The Republican chairman of the House Homeland Security Committee, Peter King, asserted Wednesday that the Iranian-backed militant group Hezbollah may have hundreds of operatives based in the United States. He also said Hezbollah, not Al Qaida, poses the greatest terrorist threat to Americans.
King held a hearing Wednesday with former government officials testifying.
"Now, as Iran moves closer to nuclear weapons, and there is increasing concern over war between Iran and Israel, we must also focus on Iran's secret operatives and their number one terrorist proxy force, Hezbollah, which we know is in America," King said.
The Congressman said there are 84 Iranian diplomats in New York at the United Nations and in Washington, including some who are likely to be spies.
One of the witnesses to the panel, Mitchell Silber, is the New York Police Department's director of intelligence analysis. He said since 2005, New York law enforcement officers have interviewed at least 13 people with ties to Iran's government who were seen taking pictures of New York City landmarks. Police consider the activity to be pre-operational surveillance.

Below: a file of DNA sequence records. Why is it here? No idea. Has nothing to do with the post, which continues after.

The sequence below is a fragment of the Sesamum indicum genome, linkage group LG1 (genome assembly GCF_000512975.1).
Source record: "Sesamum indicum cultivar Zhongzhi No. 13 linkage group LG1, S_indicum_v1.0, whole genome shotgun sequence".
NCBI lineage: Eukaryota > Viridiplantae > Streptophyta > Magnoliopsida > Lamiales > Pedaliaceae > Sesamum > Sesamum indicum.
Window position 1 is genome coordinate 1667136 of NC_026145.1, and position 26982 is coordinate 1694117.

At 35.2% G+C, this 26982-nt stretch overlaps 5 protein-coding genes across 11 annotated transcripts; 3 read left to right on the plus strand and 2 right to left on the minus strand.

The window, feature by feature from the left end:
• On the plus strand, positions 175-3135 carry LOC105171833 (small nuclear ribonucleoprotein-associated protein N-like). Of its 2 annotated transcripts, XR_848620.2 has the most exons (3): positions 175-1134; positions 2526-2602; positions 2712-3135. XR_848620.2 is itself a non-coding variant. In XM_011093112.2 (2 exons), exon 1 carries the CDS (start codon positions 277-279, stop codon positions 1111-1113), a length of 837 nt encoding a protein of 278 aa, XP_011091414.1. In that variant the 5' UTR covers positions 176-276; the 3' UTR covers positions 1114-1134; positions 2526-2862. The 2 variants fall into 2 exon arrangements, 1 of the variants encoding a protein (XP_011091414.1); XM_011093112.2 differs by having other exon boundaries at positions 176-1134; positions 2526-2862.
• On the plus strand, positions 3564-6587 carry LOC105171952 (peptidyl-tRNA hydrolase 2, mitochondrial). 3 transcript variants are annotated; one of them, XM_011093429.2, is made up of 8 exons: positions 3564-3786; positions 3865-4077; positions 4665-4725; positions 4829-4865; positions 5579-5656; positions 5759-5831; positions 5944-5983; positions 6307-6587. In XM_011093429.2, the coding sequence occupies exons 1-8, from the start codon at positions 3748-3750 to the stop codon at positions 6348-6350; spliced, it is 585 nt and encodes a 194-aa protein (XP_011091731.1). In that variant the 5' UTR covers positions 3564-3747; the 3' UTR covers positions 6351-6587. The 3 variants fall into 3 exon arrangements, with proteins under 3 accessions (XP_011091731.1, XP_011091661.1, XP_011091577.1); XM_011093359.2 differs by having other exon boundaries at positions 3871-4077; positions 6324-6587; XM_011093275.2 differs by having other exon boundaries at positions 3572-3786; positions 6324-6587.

A Real Threat
Another witness, former FBI official Chris Swecker, agreed that Hezbollah poses a real threat.
"While al-Qaida has gained attention and notoriety with a series of sensational attacks, Hezbollah has quietly and strategically operated below the radar screen by avoiding overt terrorist attacks in the U.S.," Swecker said. "But, nevertheless, Hezbollah is responsible for the deaths of hundreds of U.S. citizens, and including 241 Marines in the bombing of the Beirut barracks" [in 1983].
A former drug enforcement official, Michael Braun, said he fears the confluence of terrorist groups such as Hezbollah and global drug cartels. He said Hezbollah and members of the Iranian Revolutionary Guard are working with cartels.
"They are now operating and working in close proximity and collaborating with Mexican and Colombian drug trafficking cartels, not only in the Western Hemisphere, but other locations such as Guinea Bissau in West Africa," Braun said.
Several witnesses said Tehran may now be prepared to carry out proxy attacks on U.S. soil. They cited a failed plot, allegedly by Iran, to assassinate the Saudi ambassador to the U.S. last October in a Washington restaurant.